Caesarean section ~ Health Guide

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Caesarean section

Written by Mystic on Friday, April 11, 2008

About one in five babies are now delivered in this manner. There are obvious situations where a Caesarean section is the only choice for the obstetrician. These include a baby that is presenting side on instead of head first, a placenta that is over the birth canal, a severely ill mother, a distressed infant that may not survive the rigours of the passage through the birth canal, and the woman who has been labouring for many hours with no success. Caesarean sections may also be performed if the mother has had a previous operative birth, if she is very small, if previous children have had birth injuries or required forceps delivery, for a baby presenting bottom first, if the baby is very premature or delicate, in multiple pregnancies where the two or more babies may become entangled and a host of other combinations and permutations of circumstances that cannot be imagined in advance. The decision to undertake the operation is often difficult, but it will always have to be up to the judgment and clinical acumen of the obstetrician, in consultation with the mother if possible, to make the final decision.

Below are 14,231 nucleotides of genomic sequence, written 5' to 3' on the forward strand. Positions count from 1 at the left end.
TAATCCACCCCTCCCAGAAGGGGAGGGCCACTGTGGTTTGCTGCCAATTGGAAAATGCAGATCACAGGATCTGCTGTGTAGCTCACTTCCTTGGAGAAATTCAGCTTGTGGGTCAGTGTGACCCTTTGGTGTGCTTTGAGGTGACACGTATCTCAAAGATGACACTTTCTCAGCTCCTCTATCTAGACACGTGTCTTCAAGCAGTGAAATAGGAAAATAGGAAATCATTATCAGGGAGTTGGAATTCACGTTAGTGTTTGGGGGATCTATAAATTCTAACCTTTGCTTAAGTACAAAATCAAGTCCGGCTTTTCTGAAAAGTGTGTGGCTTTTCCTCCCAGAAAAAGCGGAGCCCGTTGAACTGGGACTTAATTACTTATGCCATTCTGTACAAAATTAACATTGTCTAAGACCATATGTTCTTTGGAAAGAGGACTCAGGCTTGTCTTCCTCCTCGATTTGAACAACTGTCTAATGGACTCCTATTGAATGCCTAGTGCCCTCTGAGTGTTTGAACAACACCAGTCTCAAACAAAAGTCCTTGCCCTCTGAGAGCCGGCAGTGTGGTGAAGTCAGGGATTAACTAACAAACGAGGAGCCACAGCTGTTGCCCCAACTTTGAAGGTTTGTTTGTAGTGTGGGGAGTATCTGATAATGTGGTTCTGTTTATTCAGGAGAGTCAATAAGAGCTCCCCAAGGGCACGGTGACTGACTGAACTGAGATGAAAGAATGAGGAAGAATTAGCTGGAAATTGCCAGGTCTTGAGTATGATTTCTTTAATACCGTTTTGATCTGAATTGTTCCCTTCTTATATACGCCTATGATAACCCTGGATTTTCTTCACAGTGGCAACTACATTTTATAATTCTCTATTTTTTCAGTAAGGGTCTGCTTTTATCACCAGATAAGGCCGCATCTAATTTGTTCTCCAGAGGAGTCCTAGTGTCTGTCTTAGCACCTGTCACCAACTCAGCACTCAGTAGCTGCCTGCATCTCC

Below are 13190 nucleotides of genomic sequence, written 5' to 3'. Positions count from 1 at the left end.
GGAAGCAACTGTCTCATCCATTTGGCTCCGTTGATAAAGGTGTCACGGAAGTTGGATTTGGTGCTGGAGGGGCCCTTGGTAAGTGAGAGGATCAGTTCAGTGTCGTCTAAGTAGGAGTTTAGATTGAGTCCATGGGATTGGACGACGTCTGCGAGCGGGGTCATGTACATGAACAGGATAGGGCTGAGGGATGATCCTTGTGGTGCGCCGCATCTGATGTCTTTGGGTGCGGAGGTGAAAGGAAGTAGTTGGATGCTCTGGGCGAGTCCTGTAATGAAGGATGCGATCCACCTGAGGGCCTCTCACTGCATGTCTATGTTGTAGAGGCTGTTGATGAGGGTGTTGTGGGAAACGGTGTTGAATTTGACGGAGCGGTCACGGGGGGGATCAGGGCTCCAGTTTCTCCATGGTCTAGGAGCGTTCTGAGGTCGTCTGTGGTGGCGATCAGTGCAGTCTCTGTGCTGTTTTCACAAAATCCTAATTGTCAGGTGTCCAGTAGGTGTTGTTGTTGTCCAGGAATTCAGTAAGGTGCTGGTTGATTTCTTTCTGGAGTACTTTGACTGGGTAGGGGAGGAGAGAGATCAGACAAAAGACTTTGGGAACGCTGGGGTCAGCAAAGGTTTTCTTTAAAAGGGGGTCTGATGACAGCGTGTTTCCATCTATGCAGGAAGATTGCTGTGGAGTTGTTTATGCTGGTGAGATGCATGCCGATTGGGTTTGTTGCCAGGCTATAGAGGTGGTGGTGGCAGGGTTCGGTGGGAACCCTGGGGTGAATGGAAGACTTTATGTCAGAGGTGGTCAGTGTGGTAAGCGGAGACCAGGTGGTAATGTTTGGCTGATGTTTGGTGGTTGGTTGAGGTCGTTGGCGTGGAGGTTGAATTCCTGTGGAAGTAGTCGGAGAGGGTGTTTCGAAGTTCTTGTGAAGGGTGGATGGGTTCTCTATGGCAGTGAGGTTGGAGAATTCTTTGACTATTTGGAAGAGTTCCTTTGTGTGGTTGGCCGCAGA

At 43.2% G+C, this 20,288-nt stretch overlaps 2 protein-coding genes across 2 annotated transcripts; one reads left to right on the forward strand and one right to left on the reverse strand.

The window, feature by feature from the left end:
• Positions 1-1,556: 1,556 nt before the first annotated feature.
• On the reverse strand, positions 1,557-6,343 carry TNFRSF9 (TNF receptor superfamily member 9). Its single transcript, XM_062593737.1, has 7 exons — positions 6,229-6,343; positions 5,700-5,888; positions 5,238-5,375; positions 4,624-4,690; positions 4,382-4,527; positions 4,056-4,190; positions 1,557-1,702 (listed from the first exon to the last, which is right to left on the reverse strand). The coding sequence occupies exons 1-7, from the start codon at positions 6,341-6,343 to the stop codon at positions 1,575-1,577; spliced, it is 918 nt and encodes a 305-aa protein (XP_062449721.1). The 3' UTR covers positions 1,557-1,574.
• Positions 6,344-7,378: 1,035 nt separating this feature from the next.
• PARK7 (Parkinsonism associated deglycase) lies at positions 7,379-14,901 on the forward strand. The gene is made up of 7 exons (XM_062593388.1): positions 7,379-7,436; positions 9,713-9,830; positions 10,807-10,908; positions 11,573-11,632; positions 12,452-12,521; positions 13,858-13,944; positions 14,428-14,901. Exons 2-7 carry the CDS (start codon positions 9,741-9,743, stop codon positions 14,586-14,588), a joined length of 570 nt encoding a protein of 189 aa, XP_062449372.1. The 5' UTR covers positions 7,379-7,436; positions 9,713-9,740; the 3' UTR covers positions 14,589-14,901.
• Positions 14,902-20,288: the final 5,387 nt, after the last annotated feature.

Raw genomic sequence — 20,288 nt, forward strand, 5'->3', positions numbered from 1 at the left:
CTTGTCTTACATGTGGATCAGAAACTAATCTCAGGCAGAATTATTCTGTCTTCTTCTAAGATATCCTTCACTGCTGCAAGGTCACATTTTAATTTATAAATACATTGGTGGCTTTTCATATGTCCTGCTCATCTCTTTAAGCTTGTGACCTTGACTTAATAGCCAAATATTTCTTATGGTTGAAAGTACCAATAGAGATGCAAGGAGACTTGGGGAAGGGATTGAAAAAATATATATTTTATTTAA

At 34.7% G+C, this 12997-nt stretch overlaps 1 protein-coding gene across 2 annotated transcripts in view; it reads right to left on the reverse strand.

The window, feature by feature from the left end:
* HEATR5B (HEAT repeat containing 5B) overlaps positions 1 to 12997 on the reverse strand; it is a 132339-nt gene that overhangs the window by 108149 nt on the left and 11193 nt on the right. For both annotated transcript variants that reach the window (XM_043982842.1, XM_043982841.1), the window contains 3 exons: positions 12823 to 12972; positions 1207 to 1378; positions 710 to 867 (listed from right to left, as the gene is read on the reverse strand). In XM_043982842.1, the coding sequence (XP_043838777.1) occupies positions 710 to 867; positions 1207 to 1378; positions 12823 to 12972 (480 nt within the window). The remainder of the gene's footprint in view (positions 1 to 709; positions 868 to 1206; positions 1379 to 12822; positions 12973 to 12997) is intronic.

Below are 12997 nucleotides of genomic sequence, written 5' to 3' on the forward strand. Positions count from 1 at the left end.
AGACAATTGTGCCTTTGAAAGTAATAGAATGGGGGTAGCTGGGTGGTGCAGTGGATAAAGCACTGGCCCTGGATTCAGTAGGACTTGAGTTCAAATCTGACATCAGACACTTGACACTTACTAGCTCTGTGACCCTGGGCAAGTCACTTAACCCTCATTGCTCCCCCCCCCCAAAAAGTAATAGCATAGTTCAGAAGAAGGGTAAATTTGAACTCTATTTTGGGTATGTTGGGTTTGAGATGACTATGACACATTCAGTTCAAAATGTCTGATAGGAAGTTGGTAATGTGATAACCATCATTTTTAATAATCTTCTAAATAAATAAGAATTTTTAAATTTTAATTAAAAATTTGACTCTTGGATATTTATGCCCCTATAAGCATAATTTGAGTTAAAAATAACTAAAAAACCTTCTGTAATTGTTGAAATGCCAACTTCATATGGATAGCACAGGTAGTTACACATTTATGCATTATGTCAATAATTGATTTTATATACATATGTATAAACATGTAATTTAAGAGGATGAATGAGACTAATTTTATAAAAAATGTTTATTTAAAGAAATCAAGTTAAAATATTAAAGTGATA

The operation is extremely safe to both mother and child. A light anaesthetic is given to the mother, and the baby is usually delivered within five minutes. The anaesthetic is then deepened while the longer and more complex task of repairing the womb and abdominal muscles is undertaken. In many cases, the scar of a Caesarean can be low and horizontal, below the bikini line, to avoid any disfigurement. The latest innovation is epidural anaesthesia, where a needle is placed in the middle of the mother’s back, and through this an anaesthetic is introduced. The woman is feels nothing below the waist, and althoughsedated, is quite awake and able to participate in the birth of her baby, seeing it only seconds after it is delivered by the surgeon. Most doctors and hospitals allow husbands to be present during these deliveries. Recovery from a Caesarean is slower than for normal child birth, butmost women leave hospital witin ten days. It does not affect breast feeding, the chances of future pregnancies or increase the risk ofmiscarriage.

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